Disclaimer for Parents and or other adults (except for our own, because they know the truth): If you'd like to think we don't occasionally drink, keep in your dreamworld and skip this next paragraph--

As we all gathered in the lobby at 5:30 for dinner, Maria turned to Martin and said "The leaders want to know if you like to drink?" When Martin said "Sure", knowing that it's an important cultural thing to be invited to drink baijou (Chinese alcohol) with the leaders, she said "They invite you to sit at their table. What about you Staci, do you?" Many Chinese women don't drink- and if they do, it's just a small amount of wine. It's always pretty funny when we go out with friends here and each order 1 beer per person- the Chinese people don't know how to deal with the fact that women are drinking a 24oz bottle of beer by themselves. Sometimes even 2 bottles, gasp! What can I say, us American women can drink. I'd been pretty conservative thus far with our school, only drinking small glasses of wine when offered at banquets, but figured I might as well live it up. They were inviting me to join them, so I did. Martin and I sat at the head table with our 4 school leaders (including Ben), Maria, and one other female teacher who liked to drink, so I felt more comfortable having two women with us. The food was already there, and small shotglasses (about half the size of a regular one) were quickly filled with baijou and passed around the table. Another important cultural aspect here is the idea that it's not accepted to simply take a drink without first being toasted by someone. If you'd like to take a sip of even your wine, you should probably find someone to toast first. Toasting happens constantly, especially at a dinner like this one where they are curious to see how much the foreigners can drink. Ben and Maria kept reminding us that we could say 'no' whenever we wanted, which turned out to be a lot easier for me than for Martin, given the idea that they are more used to women drinking much less. At one point during the toasting, when all the Chinese men were well on their way to being very drunk and I was just getting buzzed, Ben said "Are you both okay?" to which I responded "Ben. I'm bigger than all the men here, right? I can probably drink more than all of you." He laughed and translated it to the rest of the table which left everyone dying of laughter. Next came the compliments of how fair my skin was and how beautiful I was and how lucky Martin was to have a wife as beautiful as me. One of the leaders actually said "You lucky have sex with beautiful girl!" Uh...what? Was that just seriously said? We nodded and smiled awkwardly...story of our lives here. And then just kept eating and toasting. I said no more, and everyone accepted that as final. Martin tried to say no more, and they said "Just one more! One more!" Occasionally another teacher would come to our table to toast Martin with a glass half-full of baijou, and tell Martin he needed to take 2 shots to their one gulp. I let my normal sarcastic self come out and defended Martin, telling the other teachers if they wanted him to drink 2 shots, they had to 'ganbei' their glass, which basically means 'bottoms up'.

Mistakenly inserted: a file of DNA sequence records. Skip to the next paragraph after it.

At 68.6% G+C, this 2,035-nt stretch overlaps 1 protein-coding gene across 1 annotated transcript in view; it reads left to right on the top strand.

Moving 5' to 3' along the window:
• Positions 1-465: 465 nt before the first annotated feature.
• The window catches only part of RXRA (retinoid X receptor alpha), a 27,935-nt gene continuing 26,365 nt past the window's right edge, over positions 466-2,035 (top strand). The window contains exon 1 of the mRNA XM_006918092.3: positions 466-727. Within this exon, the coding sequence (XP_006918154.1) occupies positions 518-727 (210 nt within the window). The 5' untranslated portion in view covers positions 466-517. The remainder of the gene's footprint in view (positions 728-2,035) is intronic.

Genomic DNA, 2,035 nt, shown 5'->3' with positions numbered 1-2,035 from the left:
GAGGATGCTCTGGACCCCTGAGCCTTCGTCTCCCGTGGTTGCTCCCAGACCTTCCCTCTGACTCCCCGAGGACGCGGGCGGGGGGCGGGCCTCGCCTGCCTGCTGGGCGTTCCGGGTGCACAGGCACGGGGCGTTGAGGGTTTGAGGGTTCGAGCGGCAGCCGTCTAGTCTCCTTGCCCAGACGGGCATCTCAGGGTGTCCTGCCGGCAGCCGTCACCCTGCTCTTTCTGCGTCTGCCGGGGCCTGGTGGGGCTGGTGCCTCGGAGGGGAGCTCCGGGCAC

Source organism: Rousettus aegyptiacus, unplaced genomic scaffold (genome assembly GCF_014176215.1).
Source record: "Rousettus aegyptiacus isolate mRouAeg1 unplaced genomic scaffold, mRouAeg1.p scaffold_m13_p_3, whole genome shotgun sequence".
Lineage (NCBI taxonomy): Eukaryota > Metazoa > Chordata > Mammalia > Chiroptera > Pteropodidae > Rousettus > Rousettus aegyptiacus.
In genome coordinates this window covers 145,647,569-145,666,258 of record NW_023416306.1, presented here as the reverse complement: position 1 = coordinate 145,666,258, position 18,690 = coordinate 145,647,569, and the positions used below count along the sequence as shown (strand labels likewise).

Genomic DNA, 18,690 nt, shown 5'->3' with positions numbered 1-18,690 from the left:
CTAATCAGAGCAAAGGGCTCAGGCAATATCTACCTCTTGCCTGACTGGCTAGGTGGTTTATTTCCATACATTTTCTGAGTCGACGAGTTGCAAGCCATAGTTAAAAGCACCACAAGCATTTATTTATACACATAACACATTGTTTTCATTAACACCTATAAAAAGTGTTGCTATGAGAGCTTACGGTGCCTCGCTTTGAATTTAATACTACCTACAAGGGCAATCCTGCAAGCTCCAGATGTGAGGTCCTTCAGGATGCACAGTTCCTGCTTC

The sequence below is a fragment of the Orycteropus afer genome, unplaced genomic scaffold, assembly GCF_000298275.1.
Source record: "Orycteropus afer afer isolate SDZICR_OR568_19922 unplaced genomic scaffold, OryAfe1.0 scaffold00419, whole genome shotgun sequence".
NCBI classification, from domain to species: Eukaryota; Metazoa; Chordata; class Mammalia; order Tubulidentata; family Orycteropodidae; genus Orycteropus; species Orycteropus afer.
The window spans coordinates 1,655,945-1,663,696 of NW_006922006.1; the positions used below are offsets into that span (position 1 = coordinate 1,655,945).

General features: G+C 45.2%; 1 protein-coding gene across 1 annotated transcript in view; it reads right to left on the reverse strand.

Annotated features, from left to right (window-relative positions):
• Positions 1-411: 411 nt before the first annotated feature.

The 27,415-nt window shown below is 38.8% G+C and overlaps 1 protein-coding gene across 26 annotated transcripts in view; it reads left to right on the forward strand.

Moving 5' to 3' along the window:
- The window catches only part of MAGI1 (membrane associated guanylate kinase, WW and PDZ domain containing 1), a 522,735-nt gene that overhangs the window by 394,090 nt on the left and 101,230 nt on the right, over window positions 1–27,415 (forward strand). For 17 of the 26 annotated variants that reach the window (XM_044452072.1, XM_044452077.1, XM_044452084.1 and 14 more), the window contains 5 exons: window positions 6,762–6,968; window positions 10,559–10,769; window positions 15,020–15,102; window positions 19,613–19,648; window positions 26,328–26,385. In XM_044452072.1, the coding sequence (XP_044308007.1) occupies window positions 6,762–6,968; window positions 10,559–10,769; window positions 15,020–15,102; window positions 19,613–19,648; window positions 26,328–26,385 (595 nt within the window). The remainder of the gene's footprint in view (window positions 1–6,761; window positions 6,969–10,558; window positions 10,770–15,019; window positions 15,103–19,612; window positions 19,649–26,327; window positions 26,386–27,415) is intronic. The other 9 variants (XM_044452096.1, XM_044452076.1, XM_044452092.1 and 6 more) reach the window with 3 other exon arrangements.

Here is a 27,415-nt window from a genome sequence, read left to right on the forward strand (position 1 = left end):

All in all, it was a pretty hilarious evening that allowed us to practice more Chinese, get to know the leaders a little better, laugh at all the men getting drunk and enjoy ourselves without being quite as reserved. Everyone headed back to the hotel and we took another walk around the island with Ben, Maria, the other female teacher who had been drinking and one other leader. I learned how to say "My parents are coming to visit" after lots of repeating, so that was pretty cute. Don't know if I can remember how to say it now though. After the walk, we retreated back to our hotel room (by now it was only 8:45pm) where Martin proceeded to read and sleep and I ended up watching 'Baby Mama' on HBO. It was a fantastic second day!

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2nd November 2009

What an exciting and interesting evening! Glad you too the opportunity to do some drinking with them...and what a cute comeback you gave them! Glad you had some time with Maria to translate more of what you were seeing during the trip. Let's hope they ask you on another trip soon! What wonderful memories you will have of your time in China!